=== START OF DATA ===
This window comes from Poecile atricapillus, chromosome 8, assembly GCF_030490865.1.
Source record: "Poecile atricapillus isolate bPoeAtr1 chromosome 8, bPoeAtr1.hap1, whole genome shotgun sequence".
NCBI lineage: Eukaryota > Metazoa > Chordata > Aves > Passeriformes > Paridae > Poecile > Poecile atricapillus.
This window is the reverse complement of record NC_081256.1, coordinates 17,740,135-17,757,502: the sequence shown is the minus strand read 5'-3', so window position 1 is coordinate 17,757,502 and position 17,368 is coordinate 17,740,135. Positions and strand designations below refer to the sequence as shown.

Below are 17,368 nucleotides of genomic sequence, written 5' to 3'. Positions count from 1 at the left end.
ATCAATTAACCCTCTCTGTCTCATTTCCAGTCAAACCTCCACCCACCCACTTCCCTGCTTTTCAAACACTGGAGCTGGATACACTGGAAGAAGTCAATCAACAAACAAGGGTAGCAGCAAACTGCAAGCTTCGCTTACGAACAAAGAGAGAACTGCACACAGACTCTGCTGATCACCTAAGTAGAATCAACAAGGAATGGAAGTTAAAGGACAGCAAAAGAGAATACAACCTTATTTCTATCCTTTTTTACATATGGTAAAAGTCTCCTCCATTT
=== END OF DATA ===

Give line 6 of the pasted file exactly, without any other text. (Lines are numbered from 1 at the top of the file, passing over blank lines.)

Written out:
ATCAATTAACCCTCTCTGTCTCATTTCCAGTCAAACCTCCACCCACCCACTTCCCTGCTTTTCAAACACTGGAGCTGGATACACTGGAAGAAGTCAATCAACAAACAAGGGTAGCAGCAAACTGCAAGCTTCGCTTACGAACAAAGAGAGAACTGCACACAGACTCTGCTGATCACCTAAGTAGAATCAACAAGGAATGGAAGTTAAAGGACAGCAAAAGAGAATACAACCTTATTTCTATCCTTTTTTACATATGGTAAAAGTCTCCTCCATTT